Djokovic took a medical timeout during the second set and appeared distinctly uncomfortable, grimacing and stretching, but he avoided joining Rafael Nadal and Casper Ruud in making an early exit, coming through 6-1 6-7 (5) 6-2 6-0 to set up a clash with Grigor Dimitrov.
Djokovic, who also called for a drunk spectator who was heckling him to be thrown out, came into the tournament with the injury having picked it up playing in Adelaide a fortnight ago.
He eased through his first-round match against Roberto Carballes Baena and said afterwards that his leg was improving, and there appeared to be no alarms in the first set, with Couacaud the cause for concern after rolling his ankle.
But, during the second, Djokovic started to show signs he was feeling the injury, calling for the trainer at 4-5 and heading off court.
The Serb has a reputation for managing apparently miraculous recoveries from physical ailments, winning the title here two years ago after tearing an abdominal muscle for example, but he was certainly not moving anywhere near his normal levels and pulled up several times while running.
He managed to find a way through this one despite losing a second-set tie-break he seemed to be in control of but there must be serious question marks about his chances of winning a 10th title in Melbourne.
Ruud admitted a lengthy exhibition tour with Nadal may have compromised his chances following his 6-3 7-5 6-7 (4) 6-2 defeat by American Jenson Brooksby earlier in the day.
Ruud, a finalist at the French Open and US Open last year, had limited pre-season training after joining Nadal on a tour of Latin America lasting nearly two weeks.
The Norwegian said: “It’s very easy to sit here now and say that was bad for maybe both Rafa and I due to the fact that we lost early here.
“(The preparation) was maybe not enough to be able to perform well here this year. So it will be considered by me and my team what we will do in December this year, and if this was the right way to prepare for the Australian Open or not.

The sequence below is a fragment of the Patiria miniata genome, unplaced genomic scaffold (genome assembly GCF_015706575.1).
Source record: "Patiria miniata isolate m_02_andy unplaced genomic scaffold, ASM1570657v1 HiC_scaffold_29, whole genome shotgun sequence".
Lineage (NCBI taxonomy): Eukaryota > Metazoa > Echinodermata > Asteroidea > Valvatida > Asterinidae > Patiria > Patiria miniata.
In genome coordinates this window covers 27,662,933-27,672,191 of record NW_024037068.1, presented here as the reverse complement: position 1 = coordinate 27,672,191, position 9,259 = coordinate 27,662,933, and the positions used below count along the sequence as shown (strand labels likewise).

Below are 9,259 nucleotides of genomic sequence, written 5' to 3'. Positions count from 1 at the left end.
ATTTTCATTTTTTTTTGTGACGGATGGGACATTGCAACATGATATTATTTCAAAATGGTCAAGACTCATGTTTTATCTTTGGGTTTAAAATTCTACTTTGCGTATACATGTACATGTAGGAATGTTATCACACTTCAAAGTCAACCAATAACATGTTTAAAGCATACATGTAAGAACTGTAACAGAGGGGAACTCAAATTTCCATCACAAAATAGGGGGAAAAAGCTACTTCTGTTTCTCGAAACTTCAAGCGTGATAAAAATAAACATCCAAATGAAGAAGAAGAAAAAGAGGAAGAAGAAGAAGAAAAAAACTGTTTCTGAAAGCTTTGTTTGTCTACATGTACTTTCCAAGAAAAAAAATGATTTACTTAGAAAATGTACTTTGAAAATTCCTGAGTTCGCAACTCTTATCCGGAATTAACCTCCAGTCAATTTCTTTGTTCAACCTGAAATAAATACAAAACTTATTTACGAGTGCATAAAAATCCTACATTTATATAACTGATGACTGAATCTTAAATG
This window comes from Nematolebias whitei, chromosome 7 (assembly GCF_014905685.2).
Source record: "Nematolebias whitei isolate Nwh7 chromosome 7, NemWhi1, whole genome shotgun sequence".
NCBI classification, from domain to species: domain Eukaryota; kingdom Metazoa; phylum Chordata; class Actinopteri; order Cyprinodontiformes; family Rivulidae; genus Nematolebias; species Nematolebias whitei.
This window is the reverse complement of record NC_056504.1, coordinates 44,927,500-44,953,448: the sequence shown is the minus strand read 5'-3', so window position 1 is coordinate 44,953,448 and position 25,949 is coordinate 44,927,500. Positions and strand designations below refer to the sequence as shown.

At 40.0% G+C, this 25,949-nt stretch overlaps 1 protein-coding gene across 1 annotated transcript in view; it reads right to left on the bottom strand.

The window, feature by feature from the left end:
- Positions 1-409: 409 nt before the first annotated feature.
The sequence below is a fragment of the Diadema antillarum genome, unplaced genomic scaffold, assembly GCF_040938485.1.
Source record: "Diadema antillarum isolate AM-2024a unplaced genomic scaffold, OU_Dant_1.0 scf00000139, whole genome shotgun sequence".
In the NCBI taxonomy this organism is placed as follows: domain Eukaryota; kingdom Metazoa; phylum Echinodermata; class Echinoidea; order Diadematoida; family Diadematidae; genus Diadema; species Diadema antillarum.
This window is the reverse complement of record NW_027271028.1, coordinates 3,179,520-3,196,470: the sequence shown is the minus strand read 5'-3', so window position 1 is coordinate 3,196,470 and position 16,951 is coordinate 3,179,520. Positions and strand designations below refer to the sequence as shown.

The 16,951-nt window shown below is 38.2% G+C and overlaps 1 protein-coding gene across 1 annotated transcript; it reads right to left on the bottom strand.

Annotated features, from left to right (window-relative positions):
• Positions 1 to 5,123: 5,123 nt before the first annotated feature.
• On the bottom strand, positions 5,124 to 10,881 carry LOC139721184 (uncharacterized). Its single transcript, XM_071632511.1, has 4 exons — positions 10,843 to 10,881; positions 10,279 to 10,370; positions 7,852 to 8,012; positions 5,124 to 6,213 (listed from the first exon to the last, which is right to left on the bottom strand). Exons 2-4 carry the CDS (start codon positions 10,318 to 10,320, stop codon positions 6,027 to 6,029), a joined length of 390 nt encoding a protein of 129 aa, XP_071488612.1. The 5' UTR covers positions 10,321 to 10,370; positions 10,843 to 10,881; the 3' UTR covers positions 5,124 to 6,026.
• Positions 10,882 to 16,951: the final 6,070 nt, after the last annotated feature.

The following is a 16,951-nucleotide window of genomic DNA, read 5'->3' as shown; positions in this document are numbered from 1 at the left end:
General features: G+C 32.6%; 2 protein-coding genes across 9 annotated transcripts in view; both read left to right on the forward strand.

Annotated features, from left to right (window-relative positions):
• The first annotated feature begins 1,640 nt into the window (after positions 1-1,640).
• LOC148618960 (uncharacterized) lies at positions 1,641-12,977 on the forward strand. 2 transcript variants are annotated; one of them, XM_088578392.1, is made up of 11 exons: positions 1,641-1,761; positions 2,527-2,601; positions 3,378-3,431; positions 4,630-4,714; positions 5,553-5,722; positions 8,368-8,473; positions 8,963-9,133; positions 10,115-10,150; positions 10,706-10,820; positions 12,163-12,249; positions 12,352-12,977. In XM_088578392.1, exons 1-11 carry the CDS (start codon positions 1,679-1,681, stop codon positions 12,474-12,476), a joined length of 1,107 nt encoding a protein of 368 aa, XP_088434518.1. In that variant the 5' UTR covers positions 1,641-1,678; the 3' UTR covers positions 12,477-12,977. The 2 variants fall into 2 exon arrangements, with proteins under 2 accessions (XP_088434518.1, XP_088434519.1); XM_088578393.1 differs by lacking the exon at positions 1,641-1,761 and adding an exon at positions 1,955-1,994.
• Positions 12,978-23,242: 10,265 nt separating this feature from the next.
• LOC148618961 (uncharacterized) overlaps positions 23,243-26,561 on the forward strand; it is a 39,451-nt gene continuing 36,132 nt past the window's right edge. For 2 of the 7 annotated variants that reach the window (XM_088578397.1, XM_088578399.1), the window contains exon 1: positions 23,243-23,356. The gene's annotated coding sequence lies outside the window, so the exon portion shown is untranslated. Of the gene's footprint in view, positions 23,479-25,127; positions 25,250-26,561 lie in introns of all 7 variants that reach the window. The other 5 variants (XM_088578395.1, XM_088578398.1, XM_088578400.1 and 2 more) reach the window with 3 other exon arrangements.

“Maybe it looks like it was not the right way, but there are many factors that come into play.”
Ruud struggled from the start with the unorthodox style of 22-year-old Brooksby, who is named after former British racing driver Jenson Button.
He had reason to curse his luck, too, after losing the second set when a shot from Brooksby hit the tape and dribbled over the net.
Ruud then took an off-court medical timeout for what he later revealed to be an ongoing abdominal issue and was clinging on by his fingernails at 5-2 down in the third but Brooksby was unable to serve it out, missing three match points in agonising fashion.
Ruud looked like he might turn the match around when he took the tie-break, with Brooksby beginning to struggle physically, but he forged ahead again and finally clinched his fifth match point.
He raised weary arms in the air, and then said: “I was really proud of the mental resolve after the third set didn’t go my way.”
It has been a hugely successful tournament so far for the American men, with eight through to the third round.
Tommy Paul, JJ Wolf and Michael Mmoh all upset seeds, with the latter taking out 12th seed Alexander Zverev, who is finding things tough after returning from a long-term ankle injury.
The former US Open finalist said: “My foot is healthy but I’m not at the physical level that I was. I’m not as fast. Definitely my conditioning is not as good as it was. So I think I still have a long way to go to there.”
Ben Shelton, who is on his first trip outside the US, is also through to the last 32 but America’s highest-ranked man, eighth seed Taylor Fritz, is out after losing in five sets to Australian wild card Alexei Popyrin.
Roberto Bautista Agut fought off a fine challenge from another young American, Brandon Holt, recovering from two sets down, while fifth seed Andrey Rublev and ninth seed Holger Rune are also through.